Wilkins agrees, noting that these are not words with which many modern preachers would end a sermon!  We would want to be more ‘encouraging’.  Indeed, Jesus did have more reassuring ways of ending a discourse (cf. Jn 16:33):-

‘But the mixed audience of the SM calls for a different challenge. At this early stage of the Jesus movement, Jesus challenges his disciples to examine themselves carefully so that they do not deceive themselves about the authenticity of their commitment to him, for someday they will be called to an eternal accounting for their profession. He challenges the crowds to take up his invitation to the kingdom of heaven, because their choice either for or against him has eternal consequences. And he challenges the religious leaders to consider carefully their pious hypocrisy, which may lead them and the crowds to eternal destruction. So the note of doom with which Jesus concludes the SM is urgently appropriate to the time and audience and draws attention not so much to the judgment but to Jesus as the One who will dispense that judgment.’

‘So too Judgment Day will come like a flood to disclose which spiritual structures will endure. Preliminary crises may also reveal authentic and inauthentic spirituality. In fact, often only in times of crisis can one’s faith be truly proven.’ (Blomberg)

How are we building?

‘Both the men mentioned in the parable are builders, for to live means to build. Every ambition a man cherishes, every thought he conceives, every word he speaks, and every deed he performs is, as it were, a building block. Gradually the structure of his life arises. Not all builders are the same, however. Some are sensible, some foolish.’ (Hendriksen)

Get the point?

Wilkins remarks that the surface meaning of the parable would have been plain to his hearers.  ‘But would they see beyond the parable to Jesus’ point? Would they reject the present secure but shallow sifting sands of the religious leadership of the scribes and Pharisees and choose instead Jesus’ words as the foundation for their lives? The religious establishment was advocating a form of surface righteousness that masked an unstable foundation of religious hypocrisy. Eventually its instability would be revealed as not having the answers to the deepest needs of the people. In this parable Jesus continues to give an invitation to the bedrock of true life in the kingdom of heaven, but it is the unpopular way, even the troubled way, because those who follow him leave behind the way of comfort found in identifying with the popular religious establishment.’

The wise builder

‘The wise person shows that he or she has carefully viewed the shifting sands of life’s teachings and understands that Jesus is the only secure truth of life (cf. 1 Cor. 3:10–11). The wise person thinks ahead to when there will be storms and sacrifices and builds his or her life on the rock of Jesus’ words. The choice is no less stark in our own day. Wise men and women build their lives on Jesus, regardless of the cultural or religious weather.’ (Wilkins)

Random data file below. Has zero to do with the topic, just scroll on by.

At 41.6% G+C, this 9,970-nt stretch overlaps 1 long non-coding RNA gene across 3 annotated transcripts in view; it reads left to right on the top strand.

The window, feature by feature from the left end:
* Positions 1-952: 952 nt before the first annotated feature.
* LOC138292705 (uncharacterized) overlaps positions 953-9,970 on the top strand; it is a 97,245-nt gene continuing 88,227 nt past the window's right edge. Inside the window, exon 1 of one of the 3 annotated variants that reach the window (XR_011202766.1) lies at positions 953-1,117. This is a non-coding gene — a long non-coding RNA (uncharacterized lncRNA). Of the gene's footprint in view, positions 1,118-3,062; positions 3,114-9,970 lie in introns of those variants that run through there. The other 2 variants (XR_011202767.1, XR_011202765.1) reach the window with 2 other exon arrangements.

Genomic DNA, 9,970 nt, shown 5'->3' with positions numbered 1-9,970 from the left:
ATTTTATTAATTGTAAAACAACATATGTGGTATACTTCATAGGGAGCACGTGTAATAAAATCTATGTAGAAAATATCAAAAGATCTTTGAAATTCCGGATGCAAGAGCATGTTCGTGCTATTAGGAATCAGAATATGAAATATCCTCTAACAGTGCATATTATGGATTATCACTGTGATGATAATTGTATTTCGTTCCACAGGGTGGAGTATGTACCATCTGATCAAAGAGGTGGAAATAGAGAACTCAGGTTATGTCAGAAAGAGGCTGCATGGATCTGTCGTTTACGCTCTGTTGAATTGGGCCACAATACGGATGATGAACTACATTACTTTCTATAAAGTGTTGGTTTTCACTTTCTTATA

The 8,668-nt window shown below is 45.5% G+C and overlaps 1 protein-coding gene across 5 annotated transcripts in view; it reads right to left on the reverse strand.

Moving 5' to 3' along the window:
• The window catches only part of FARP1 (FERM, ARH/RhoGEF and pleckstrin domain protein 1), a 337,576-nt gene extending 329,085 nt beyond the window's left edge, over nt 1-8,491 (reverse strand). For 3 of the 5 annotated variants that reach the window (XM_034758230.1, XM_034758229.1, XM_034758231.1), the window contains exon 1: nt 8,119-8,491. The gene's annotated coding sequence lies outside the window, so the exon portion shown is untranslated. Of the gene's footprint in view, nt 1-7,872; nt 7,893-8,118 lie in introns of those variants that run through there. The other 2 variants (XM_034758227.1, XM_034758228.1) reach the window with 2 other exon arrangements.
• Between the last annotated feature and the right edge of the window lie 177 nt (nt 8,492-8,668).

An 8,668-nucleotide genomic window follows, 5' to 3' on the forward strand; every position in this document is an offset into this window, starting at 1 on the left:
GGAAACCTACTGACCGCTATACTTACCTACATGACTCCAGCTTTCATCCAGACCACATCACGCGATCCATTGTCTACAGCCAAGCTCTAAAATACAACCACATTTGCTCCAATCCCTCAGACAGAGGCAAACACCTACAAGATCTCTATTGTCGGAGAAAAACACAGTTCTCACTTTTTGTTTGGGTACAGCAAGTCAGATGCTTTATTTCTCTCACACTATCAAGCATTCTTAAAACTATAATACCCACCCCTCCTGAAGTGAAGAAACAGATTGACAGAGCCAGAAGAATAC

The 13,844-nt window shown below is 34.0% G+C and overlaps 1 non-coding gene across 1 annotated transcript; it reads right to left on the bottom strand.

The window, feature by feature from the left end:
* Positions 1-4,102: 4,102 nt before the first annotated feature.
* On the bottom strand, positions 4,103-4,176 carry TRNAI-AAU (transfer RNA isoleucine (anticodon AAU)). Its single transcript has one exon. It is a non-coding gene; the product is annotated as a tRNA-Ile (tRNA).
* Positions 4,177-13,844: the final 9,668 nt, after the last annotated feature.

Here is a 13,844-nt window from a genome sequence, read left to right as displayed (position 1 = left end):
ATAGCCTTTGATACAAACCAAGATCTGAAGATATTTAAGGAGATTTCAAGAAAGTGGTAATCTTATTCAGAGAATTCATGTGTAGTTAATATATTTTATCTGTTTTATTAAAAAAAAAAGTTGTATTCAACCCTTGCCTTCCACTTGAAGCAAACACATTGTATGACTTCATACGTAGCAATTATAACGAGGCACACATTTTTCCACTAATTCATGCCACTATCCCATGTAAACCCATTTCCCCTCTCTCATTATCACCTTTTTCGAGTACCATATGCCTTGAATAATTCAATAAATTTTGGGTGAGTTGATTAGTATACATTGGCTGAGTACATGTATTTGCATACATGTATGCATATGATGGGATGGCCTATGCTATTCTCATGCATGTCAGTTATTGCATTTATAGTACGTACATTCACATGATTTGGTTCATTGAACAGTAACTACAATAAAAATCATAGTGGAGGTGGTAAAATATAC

Hearing and doing

We should not suppose that this passage contrasts believing and doing, as though we were saved, not by faith, but by actions. The contrast is, rather, between hearing and doing. Similarly, the passage is misunderstood when it is taken to mean that it matters little what doctrine we believe, so long as we live a good life. It is precisely that doctrine which, heard and obeyed, leads to a good life, that our Lord commends.

Similar appearance; different foundations

Both houses looked alike to the casual observer. So it is with real and false Christians: both have the appearance of genuineness. Both go to church, listen to sermons, use Christian vocabulary. Both appear to be respectable, orthodox and clean-living. But only one is built on the secure foundation of obedience to the teaching of Christ. The final judgement will reveal the difference.

Believing and doing

‘In applying this teaching to ourselves, we need to consider that the Bible is a dangerous book to read, and that the church is a dangerous society to join. For in reading the Bible we hear the words of Christ, and in joining the church we say we believe in Christ. As a result, we belong to the company described by Jesus as both hearing his teaching and calling him Lord. Our membership therefore lays upon us the serious responsibility of ensuring that what we know and what we say is translated into what we do.’ (Stott)

How to build on the Rock

‘So we must build on the Rock. How? Jesus’ reply to that question is the heart of Old Testament religion. We must hear and obey. Not just hear, but obey. The theological and religious world is full of hearing; it is overloaded with God-talk. What will thrill the heart of God and make the pagans realize that the gospel is true is practical, generous obedience – obedience that transforms our characters (Mt 5:11f), affects our influence (Mt 5:13-16), shows itself in practical righteousness (5:17-48), touches our devotional life (Mt 6:1-18), radically alters our ambitions (Mt 6:19-34), transforms our relationships (Mt 7:1-12) and marks us out as totally wholehearted servants of the King (Mt 7:13-27). That is what Jesus is looking for.’ (Green)